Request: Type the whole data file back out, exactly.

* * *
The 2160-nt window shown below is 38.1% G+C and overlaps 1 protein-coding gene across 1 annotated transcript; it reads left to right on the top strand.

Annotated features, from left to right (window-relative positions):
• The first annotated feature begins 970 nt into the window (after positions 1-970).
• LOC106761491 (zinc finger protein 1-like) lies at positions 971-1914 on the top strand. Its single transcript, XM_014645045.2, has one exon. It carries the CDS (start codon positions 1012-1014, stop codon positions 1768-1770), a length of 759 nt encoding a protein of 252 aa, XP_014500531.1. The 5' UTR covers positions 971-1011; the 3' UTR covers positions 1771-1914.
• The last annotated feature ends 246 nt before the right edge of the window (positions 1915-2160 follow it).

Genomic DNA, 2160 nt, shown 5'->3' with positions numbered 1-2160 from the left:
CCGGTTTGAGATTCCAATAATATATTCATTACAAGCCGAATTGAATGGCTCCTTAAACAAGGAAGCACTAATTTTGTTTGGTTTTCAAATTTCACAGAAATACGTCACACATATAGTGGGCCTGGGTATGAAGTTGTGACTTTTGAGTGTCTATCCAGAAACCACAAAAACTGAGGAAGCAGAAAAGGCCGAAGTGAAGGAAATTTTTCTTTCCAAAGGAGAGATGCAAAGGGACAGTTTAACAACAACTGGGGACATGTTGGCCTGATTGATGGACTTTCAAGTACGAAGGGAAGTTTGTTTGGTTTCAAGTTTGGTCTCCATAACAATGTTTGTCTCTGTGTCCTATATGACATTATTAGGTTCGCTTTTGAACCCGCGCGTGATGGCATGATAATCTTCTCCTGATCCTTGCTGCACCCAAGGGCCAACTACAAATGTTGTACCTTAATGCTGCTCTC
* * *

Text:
The 2160-nt window shown below is 38.1% G+C and overlaps 1 protein-coding gene across 1 annotated transcript; it reads left to right on the top strand.

Annotated features, from left to right (window-relative positions):
• The first annotated feature begins 970 nt into the window (after positions 1-970).
• LOC106761491 (zinc finger protein 1-like) lies at positions 971-1914 on the top strand. Its single transcript, XM_014645045.2, has one exon. It carries the CDS (start codon positions 1012-1014, stop codon positions 1768-1770), a length of 759 nt encoding a protein of 252 aa, XP_014500531.1. The 5' UTR covers positions 971-1011; the 3' UTR covers positions 1771-1914.
• The last annotated feature ends 246 nt before the right edge of the window (positions 1915-2160 follow it).

Genomic DNA, 2160 nt, shown 5'->3' with positions numbered 1-2160 from the left:
CCGGTTTGAGATTCCAATAATATATTCATTACAAGCCGAATTGAATGGCTCCTTAAACAAGGAAGCACTAATTTTGTTTGGTTTTCAAATTTCACAGAAATACGTCACACATATAGTGGGCCTGGGTATGAAGTTGTGACTTTTGAGTGTCTATCCAGAAACCACAAAAACTGAGGAAGCAGAAAAGGCCGAAGTGAAGGAAATTTTTCTTTCCAAAGGAGAGATGCAAAGGGACAGTTTAACAACAACTGGGGACATGTTGGCCTGATTGATGGACTTTCAAGTACGAAGGGAAGTTTGTTTGGTTTCAAGTTTGGTCTCCATAACAATGTTTGTCTCTGTGTCCTATATGACATTATTAGGTTCGCTTTTGAACCCGCGCGTGATGGCATGATAATCTTCTCCTGATCCTTGCTGCACCCAAGGGCCAACTACAAATGTTGTACCTTAATGCTGCTCTC